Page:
Endometriosis: How wearable technology could improve limited treatment options for this painful condition – Professor Philippa Saunders and Professor Andrew Horne

Researchers examine data provided by wearable technology (Picture: Jordan Doust)Researchers examine data provided by wearable technology (Picture: Jordan Doust)
Researchers examine data provided by wearable technology (Picture: Jordan Doust)
Endometriosis affects thousands of individuals in Scotland. This ‘hidden’ condition causes chronic pain and distress to those affected, with significant impacts on their ability to live a full and active life.

Through research at Edinburgh University and others worldwide, our team has highlighted the urgent need to develop personalised, targeted approaches for effective long-term management of endometriosis, which are acceptable and accessible to patients and their healthcare team.

Endometriosis is a condition where tissue similar to the lining of the uterus forms outside of the uterus, most commonly in the pelvis.

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People with endometriosis frequently struggle to describe the types of pain symptoms they experience because their symptoms vary in severity and can be very unpredictable.

As a result, we currently lack a detailed understanding of how individuals’ pain manifests and whether it is constant or variable, or associated with specific activities like passing urine or during intercourse.

This gap in knowledge means that, despite one in ten women suffering from endometriosis, current treatment options are sub-optimal and limited.

They rely on either surgical removal of endometriosis lesions – with high recurrence rates – or drugs that often have undesirable side effects, such as hot flushes. Other than these, many patients explore lifestyle changes, like dietary modifications and exercise, as a way of controlling their symptoms but there is currently no robust research evidence to inform these choices.

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We believe that using ‘smart’ technologies could create a better understanding of this healthcare challenge. By combining a wearable, clinical-grade biosensor with a mobile phone app where patients can provide information about their symptoms, we could gather objective and detailed data to monitor and assess patients’ physical activity, sleep and everyday living behaviours.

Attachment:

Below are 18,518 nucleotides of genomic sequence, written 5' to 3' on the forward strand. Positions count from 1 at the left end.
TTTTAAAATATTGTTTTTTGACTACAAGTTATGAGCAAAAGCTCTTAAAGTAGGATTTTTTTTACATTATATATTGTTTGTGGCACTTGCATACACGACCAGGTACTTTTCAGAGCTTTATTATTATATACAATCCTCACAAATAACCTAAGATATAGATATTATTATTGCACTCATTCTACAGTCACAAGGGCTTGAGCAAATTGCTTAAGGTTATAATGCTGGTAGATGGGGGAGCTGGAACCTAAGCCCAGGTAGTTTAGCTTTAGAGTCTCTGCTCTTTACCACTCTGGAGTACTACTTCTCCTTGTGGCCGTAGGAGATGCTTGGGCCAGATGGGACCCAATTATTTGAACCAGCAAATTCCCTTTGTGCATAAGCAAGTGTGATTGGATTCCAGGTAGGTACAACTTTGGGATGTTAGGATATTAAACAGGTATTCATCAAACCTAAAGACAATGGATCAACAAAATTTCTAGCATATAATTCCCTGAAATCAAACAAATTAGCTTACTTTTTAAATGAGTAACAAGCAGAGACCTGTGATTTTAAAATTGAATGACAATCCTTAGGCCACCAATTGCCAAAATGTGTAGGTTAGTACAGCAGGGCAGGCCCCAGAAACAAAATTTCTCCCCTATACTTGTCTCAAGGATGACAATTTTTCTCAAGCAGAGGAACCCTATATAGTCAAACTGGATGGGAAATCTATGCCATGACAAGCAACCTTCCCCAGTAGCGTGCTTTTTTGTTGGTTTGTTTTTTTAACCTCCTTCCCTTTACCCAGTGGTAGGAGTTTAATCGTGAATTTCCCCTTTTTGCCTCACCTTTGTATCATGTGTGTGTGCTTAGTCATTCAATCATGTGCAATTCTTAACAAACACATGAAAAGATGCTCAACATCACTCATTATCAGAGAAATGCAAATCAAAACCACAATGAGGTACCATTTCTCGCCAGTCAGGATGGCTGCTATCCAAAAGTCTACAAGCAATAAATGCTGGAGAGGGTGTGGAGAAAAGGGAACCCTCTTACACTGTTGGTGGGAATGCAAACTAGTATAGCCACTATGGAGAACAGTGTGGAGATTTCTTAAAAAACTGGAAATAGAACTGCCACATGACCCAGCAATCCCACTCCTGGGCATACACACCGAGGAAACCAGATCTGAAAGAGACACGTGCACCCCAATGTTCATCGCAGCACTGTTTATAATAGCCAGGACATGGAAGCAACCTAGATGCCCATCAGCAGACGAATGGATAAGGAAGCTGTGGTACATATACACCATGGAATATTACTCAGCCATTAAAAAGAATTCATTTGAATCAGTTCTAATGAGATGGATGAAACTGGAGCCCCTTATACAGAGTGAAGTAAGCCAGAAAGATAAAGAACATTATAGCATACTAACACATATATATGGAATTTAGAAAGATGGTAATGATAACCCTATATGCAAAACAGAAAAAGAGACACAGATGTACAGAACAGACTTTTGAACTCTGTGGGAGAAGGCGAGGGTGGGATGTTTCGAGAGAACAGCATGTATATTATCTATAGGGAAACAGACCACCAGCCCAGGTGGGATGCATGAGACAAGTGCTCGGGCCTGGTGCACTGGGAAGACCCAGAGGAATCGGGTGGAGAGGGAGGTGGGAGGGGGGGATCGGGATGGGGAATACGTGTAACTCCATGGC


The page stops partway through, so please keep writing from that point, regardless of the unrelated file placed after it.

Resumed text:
To use these wearables to create an evidence base which complements verbal reports from patients, we have partnered with data scientists who have experience using smartwatches to carry out real-time monitoring of patients with a variety of clinical conditions.

In a new study just granted funding, we will work together and closely with patients to objectively assess endometriosis pain using this novel technology.

This approach to developing an endometriosis healthcare response is situated within a growing trend to draw on artificial intelligence and machine learning in clinical settings.

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If our findings show that using wearable technology provides a solution to the barrier of limited understanding, it would not only be an important development in endometriosis research but another example of why thinking innovatively is imperative to wider medical development.

Philippa Saunders is a fellow of the Royal Society of Edinburgh and Academy of Medical Sciences, and professor of reproductive steroids at the Centre for Inflammation Research at Edinburgh University. Andrew Horne is professor of gynaecology at the MRC Centre for Reproductive Health at Edinburgh University and fellow of the RSE.

Philippa and Andrew are the founders and co-directors of the Exppect Centre for Pelvic Pain and Endometriosis at the University of Edinburgh. The RSE is Scotland's national academy, bringing great minds together to contribute to the social, cultural and economic well-being of Scotland.

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